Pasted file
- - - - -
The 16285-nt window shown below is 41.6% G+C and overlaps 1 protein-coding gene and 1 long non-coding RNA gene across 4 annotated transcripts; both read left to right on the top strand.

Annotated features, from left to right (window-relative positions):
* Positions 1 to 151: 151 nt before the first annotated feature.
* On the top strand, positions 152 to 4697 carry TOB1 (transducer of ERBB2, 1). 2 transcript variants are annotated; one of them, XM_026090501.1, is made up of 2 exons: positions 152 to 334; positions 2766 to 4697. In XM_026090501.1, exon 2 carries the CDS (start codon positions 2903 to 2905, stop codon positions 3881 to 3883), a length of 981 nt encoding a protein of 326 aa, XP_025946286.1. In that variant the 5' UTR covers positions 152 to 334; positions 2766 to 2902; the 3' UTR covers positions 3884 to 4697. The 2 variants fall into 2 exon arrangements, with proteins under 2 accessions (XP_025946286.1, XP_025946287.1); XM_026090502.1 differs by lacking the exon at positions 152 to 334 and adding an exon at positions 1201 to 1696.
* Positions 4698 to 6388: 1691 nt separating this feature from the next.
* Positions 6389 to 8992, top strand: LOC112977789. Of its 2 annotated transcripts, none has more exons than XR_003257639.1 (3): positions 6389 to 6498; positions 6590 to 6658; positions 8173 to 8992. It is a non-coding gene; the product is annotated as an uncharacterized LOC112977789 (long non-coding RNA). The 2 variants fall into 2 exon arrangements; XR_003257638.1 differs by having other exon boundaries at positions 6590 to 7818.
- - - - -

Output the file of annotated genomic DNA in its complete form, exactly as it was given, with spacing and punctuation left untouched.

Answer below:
The 16285-nt window shown below is 41.6% G+C and overlaps 1 protein-coding gene and 1 long non-coding RNA gene across 4 annotated transcripts; both read left to right on the top strand.

Annotated features, from left to right (window-relative positions):
* Positions 1 to 151: 151 nt before the first annotated feature.
* On the top strand, positions 152 to 4697 carry TOB1 (transducer of ERBB2, 1). 2 transcript variants are annotated; one of them, XM_026090501.1, is made up of 2 exons: positions 152 to 334; positions 2766 to 4697. In XM_026090501.1, exon 2 carries the CDS (start codon positions 2903 to 2905, stop codon positions 3881 to 3883), a length of 981 nt encoding a protein of 326 aa, XP_025946286.1. In that variant the 5' UTR covers positions 152 to 334; positions 2766 to 2902; the 3' UTR covers positions 3884 to 4697. The 2 variants fall into 2 exon arrangements, with proteins under 2 accessions (XP_025946286.1, XP_025946287.1); XM_026090502.1 differs by lacking the exon at positions 152 to 334 and adding an exon at positions 1201 to 1696.
* Positions 4698 to 6388: 1691 nt separating this feature from the next.
* Positions 6389 to 8992, top strand: LOC112977789. Of its 2 annotated transcripts, none has more exons than XR_003257639.1 (3): positions 6389 to 6498; positions 6590 to 6658; positions 8173 to 8992. It is a non-coding gene; the product is annotated as an uncharacterized LOC112977789 (long non-coding RNA). The 2 variants fall into 2 exon arrangements; XR_003257638.1 differs by having other exon boundaries at positions 6590 to 7818.